See, that was easy…

Painless.
And fun.
Thanks for chat.
 

Thank you for letting me pester yo
*you

I like yo better.

Advertisements

He had me at “like a gang of schoolyard bullies…”

Artie

“Let me tell you a little story…we’re all going to die.”

Finally, we have an author with enough imagination to label his victims something other than “zombies” and to create a virus with a full spectrum of symptoms.  Not only has Artie Cabrera envisioned a world where Deviants roam the borough of Queens, he has the audacity to provide an intriguing and plausible origin for our post-apocalyptic future.

The Journals of Charles Dudley and Side Effects chronicle the aftermath of the release of a mysterious virus.  At least that’s what Charles Dudley can determine as he wanders through the wreckage of his old neighborhood.

Artie1We start with Charlie burying the remains of his best friend in a guitar case, and hosing the rest of him into the sewer.  He can’t believe he could ever do something so revulsive, and yet every day brings some new debasement, some new degradation that must be faced unflinchingly.  And yet, every day Charlie does what’s necessary to survive then berates himself for becoming a monster.  He learns he must assess his life in terms of today and tomorrow; yesterday has nothing to do with it.

Cabrera is slick, creating a narrative that exists solely in the mind of our hero.  Charlie’s journal comes complete with snarky side comments, and the wishful elaboration of details.  He tells two tales:  the nasty, ugly, gory struggle to survive the day, and the nasty, ugly, gory struggle to survive childhood.

As Charlie comes to terms with his surroundings, he begins to reflect on life before.  Life is shitty, and Charlie is brutally honest about the details.  His story is both stark and vivid, a man as broken as the world outside.  His life has been defined by his father and as he contemplates his upbringing, he begins to realize how angry his father was, how angry he is.  The question:  does he know how much like his father he has become?

Cabrera captures the internal voice. You know that voice in your head every morning, grumbling on the way to work.  This is not the voice of the objective observer. It is a running commentary on everything you see, everything you hear, taste, touch and smell.  It is a tangle between the calm recitation of fact and the strangled half-finished thought. Cabrera’s writing is taut, funny and sarcastic. He makes Dudley’s observations into shards of glass reflecting the decay around him.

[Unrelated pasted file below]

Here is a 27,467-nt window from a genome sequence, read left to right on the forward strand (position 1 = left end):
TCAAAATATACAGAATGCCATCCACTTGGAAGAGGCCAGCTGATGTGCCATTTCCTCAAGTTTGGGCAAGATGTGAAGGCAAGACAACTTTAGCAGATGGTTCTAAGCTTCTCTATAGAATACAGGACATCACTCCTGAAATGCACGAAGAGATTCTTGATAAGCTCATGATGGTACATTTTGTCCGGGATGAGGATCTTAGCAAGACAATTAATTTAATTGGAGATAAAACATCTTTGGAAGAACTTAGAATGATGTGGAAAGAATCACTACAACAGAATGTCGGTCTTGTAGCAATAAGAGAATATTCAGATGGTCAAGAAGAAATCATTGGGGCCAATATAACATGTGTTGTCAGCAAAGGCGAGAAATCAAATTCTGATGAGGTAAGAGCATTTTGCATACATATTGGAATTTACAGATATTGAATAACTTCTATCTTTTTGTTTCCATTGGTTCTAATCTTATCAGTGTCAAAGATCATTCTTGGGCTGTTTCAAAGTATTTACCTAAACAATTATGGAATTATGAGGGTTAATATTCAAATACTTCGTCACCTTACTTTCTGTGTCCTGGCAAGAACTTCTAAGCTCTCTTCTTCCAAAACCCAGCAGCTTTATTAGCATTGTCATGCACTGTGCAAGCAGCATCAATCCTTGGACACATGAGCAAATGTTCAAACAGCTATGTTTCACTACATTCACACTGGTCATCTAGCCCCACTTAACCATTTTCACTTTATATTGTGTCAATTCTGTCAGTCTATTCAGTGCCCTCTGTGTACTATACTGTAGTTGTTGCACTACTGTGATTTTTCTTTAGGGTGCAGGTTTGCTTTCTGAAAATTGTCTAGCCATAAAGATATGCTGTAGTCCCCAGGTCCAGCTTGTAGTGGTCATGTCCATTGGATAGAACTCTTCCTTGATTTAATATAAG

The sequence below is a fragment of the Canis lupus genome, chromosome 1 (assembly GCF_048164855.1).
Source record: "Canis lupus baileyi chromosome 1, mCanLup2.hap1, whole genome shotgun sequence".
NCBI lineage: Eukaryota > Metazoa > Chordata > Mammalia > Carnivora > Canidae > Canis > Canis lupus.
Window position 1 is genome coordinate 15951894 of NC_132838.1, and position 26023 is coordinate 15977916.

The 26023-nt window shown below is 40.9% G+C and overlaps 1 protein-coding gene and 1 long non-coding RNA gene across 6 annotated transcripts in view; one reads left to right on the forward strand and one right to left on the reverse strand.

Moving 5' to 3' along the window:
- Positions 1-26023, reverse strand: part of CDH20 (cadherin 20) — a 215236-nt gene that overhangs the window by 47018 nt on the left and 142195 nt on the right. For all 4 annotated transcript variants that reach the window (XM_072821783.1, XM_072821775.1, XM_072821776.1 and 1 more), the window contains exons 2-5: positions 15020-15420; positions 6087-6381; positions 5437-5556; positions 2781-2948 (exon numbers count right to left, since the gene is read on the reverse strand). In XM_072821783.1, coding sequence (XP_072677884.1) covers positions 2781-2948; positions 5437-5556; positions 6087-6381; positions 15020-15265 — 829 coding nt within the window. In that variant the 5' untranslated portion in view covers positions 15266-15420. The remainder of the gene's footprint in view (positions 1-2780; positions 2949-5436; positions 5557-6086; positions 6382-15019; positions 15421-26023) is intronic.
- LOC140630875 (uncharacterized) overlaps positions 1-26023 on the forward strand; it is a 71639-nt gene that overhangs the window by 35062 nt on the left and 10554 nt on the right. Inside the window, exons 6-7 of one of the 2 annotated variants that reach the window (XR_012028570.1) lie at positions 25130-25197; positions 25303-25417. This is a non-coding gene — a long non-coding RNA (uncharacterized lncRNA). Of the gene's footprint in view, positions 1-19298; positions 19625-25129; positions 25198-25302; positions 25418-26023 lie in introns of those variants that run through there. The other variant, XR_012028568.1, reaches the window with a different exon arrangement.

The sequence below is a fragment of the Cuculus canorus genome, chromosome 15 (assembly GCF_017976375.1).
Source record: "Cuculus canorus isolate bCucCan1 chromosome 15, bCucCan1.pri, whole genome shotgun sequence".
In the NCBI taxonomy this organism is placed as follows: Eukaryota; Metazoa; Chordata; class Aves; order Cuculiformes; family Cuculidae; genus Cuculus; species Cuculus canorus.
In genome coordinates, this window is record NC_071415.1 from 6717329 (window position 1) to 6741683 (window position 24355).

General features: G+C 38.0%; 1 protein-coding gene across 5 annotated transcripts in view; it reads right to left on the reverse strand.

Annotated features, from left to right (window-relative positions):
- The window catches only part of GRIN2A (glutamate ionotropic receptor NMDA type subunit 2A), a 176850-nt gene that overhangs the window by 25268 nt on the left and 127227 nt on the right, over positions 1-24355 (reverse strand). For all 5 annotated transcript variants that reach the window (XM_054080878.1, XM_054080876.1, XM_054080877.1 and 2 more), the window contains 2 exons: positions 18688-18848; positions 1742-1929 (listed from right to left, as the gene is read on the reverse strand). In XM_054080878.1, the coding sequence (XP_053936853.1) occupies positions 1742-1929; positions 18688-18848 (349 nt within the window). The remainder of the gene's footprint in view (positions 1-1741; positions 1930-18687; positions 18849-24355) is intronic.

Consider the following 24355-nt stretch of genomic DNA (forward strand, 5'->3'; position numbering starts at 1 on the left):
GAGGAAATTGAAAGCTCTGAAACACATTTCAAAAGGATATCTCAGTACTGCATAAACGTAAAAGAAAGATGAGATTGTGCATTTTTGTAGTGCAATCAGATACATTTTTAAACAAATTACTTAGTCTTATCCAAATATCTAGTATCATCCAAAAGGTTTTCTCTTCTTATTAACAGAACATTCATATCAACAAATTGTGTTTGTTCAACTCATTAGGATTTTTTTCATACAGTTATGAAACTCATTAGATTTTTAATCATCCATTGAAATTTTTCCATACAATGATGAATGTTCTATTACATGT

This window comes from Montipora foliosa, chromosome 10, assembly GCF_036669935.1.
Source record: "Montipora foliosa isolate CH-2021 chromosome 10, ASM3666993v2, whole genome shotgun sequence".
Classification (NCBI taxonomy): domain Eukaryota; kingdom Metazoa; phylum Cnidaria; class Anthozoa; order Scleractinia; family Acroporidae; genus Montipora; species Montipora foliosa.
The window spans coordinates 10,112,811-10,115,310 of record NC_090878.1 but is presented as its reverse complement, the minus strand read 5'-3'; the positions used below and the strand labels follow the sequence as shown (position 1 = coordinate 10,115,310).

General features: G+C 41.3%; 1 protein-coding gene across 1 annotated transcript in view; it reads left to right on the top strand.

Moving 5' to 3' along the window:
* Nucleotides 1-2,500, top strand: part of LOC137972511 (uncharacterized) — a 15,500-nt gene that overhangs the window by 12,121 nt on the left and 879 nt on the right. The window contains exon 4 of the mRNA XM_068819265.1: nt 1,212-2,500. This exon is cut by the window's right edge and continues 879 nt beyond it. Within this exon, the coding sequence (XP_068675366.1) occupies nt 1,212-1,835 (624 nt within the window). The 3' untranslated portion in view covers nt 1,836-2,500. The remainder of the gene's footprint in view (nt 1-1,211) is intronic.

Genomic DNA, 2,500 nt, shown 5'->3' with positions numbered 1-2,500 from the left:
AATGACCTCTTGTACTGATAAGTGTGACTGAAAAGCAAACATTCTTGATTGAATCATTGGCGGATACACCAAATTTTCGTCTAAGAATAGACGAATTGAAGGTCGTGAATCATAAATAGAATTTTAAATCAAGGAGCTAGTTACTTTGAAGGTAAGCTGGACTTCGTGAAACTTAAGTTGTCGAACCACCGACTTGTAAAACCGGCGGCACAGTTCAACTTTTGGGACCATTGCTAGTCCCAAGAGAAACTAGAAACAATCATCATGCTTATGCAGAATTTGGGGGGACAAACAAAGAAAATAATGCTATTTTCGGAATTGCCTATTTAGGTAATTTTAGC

I’m not sure why Side Effects was published after I’m Not Dead.  Its random back references to events in I’m Not Dead would be the perfect lead in to Charles Dudley’s journals.  Side Effects will suck the reader in, offering one last gasp before descending into chaos.

An Extra Goody

I am overwhelmed with gratitude. Over the weekend, I received over $600 in donations for the Tough Mudder’s Fight Against Blindness. I want to share the names of my new friends, who have so generously given.

As time is winding down more and more people are coming forward to support my cause, and I want to thank you all, right now, before I go and bonk my head and forget my own name. As kick off gets closer I am getting increasingly stoked to go play in the mud.  Of course, more and more people are encouraging me to get psychiatric help… but I think it’s too late to sign up for that.

To my friends who have been so generous to me:

  • Rebecca Vanslyke
  • Dusan Lazarov
  • Deirdre Whann
  • Lara Gund
  • Christine McManus
  • Jeremiah Shaw
  • Scott LeBlanc (and the Scabannah band!)
  • Jonathan Roberge

THANK YOU!!!

(PS: I know this is short, but it’s definitely sweet for me to say thank you again to everyone supporting me, praying for me, and laughing yourselves silly with me.  It’s almost time to get on the plane.)